You may seek therapy in a moment of desperation or despair with little hope that you can feel better or that life can change.  You may approach therapy with doubts that a therapist may not understand your experience.

5. Self-Disclosure:

You may feel exposed, anxious or uncomfortable about disclosing distressing personal information to a therapist who is new to you or with whom you have not yet established trust.

6. Social Norms:

The idea of seeking support or seeking support outside of your community may run counter to your cultural or community norms.

7. Self-Esteem:

Acknowledging you need help from another person may feel like an admission that you can’t deal with the problem on your own and can result in feeling inadequate.

Seeking support is a brave effort that requires a commitment to self and an investment in your overall well-being. There are inherent risks involved: you may not connect with the first therapist you find or may struggle revisiting past painful experience. Initially, it may not feel good or be easy. But this initial angst can shift to significant relief later on.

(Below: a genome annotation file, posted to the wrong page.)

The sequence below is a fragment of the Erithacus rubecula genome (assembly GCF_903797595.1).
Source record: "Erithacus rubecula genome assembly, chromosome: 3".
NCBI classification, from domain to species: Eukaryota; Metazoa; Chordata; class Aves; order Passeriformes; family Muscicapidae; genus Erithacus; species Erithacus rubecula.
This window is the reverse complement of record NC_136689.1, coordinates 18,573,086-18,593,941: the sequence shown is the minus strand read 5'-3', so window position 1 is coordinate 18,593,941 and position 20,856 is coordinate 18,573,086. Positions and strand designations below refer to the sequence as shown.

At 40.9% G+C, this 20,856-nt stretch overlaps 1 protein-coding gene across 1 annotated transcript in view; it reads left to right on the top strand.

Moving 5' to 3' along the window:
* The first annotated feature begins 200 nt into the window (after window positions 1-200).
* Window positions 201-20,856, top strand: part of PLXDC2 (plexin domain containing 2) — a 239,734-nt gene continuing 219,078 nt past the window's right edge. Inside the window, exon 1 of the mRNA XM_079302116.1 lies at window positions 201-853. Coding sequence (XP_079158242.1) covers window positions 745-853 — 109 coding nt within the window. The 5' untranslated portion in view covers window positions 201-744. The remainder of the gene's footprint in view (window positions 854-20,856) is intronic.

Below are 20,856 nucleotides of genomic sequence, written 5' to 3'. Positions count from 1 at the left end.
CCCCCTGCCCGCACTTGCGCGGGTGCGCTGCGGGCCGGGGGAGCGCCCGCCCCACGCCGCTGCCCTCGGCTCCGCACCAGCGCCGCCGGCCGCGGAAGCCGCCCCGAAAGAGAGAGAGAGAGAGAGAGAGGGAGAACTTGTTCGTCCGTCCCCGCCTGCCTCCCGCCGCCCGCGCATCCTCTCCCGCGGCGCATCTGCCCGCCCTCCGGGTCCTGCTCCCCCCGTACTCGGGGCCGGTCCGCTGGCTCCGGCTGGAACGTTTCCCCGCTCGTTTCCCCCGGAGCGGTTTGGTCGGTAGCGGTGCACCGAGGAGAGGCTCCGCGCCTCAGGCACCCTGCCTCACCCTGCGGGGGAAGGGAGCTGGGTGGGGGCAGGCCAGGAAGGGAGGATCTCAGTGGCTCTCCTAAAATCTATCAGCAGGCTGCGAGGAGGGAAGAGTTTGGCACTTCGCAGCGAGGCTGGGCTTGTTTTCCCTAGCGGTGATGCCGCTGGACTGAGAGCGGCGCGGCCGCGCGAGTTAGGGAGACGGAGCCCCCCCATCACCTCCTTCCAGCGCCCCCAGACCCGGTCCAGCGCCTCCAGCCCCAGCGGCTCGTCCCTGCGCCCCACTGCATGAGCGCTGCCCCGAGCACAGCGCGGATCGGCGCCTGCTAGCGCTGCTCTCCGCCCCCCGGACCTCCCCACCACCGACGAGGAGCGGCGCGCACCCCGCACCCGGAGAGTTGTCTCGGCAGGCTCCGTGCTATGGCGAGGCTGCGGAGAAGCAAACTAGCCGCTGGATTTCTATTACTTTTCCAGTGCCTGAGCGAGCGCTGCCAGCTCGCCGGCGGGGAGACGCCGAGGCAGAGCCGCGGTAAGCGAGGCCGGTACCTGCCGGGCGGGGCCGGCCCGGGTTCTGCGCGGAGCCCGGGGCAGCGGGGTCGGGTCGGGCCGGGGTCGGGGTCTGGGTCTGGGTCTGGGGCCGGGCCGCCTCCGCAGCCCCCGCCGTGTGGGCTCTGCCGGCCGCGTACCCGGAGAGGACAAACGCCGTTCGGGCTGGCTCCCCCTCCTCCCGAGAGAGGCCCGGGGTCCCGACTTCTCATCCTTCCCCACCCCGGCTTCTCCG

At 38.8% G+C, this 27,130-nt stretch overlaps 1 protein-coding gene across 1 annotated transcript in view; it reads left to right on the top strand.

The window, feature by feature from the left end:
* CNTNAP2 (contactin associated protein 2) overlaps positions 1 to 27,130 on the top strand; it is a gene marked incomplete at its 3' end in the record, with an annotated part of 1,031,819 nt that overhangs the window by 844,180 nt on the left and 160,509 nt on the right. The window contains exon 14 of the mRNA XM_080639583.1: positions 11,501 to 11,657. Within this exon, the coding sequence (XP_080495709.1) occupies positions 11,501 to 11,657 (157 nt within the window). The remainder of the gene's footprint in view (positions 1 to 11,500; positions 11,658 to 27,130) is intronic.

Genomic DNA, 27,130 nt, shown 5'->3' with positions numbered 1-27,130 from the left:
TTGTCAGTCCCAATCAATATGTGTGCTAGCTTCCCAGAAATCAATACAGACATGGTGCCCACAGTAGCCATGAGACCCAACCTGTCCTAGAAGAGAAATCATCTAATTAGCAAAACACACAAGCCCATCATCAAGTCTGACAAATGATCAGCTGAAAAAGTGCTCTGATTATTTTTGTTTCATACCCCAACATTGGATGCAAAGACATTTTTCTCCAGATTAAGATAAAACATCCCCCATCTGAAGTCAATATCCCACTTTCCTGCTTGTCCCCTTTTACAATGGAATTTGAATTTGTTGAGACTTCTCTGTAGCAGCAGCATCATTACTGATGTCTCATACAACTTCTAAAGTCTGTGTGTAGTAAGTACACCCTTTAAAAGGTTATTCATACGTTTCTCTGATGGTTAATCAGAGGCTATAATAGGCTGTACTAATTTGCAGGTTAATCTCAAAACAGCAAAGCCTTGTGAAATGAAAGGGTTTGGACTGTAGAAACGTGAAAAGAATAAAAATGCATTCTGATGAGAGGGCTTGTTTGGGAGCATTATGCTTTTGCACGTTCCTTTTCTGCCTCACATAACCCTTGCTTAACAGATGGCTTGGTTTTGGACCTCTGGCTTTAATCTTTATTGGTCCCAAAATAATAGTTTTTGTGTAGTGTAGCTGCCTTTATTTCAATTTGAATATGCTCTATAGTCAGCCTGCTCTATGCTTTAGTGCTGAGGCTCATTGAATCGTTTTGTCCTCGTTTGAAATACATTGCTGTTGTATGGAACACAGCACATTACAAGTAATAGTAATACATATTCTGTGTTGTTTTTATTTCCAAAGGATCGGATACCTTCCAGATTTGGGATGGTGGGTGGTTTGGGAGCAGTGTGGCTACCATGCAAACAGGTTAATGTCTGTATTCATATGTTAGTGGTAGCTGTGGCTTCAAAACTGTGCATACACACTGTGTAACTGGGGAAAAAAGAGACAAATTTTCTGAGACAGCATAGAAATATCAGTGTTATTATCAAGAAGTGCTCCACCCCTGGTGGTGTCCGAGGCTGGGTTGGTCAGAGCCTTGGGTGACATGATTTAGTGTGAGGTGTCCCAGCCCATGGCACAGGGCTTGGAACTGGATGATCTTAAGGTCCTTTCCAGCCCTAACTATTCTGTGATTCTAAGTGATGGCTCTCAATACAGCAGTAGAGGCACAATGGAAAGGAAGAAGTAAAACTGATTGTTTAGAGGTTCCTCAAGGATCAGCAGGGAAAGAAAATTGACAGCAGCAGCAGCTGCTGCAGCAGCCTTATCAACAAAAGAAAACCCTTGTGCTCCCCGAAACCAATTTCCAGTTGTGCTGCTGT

As you explore whether to commit to therapy, seek out a therapist who offers a brief consultation. It will help you determine if it is a good fit, if they specialize in working with people in your community or can relate to your specific life experiences.  Help is available for all situations and you should find someone with whom you are comfortable. (Read Finding the Right Therapist: 5 Questions to Ask). Therapy is the place to begin a process of allowing you to get to the life you previously only imagined was possible!

What might be other reasons that can make it difficult to seek support?

Glenn Zermeno, LCSW - NYC Therapist

Glenn Zermeno, LCSW - NYC Therapist

Psychotherapist at myTherapyNYC
Offers individual and couples counseling in NYC. Specializes in LGBTQ, HIV/AIDS, relationships Issues, and depression.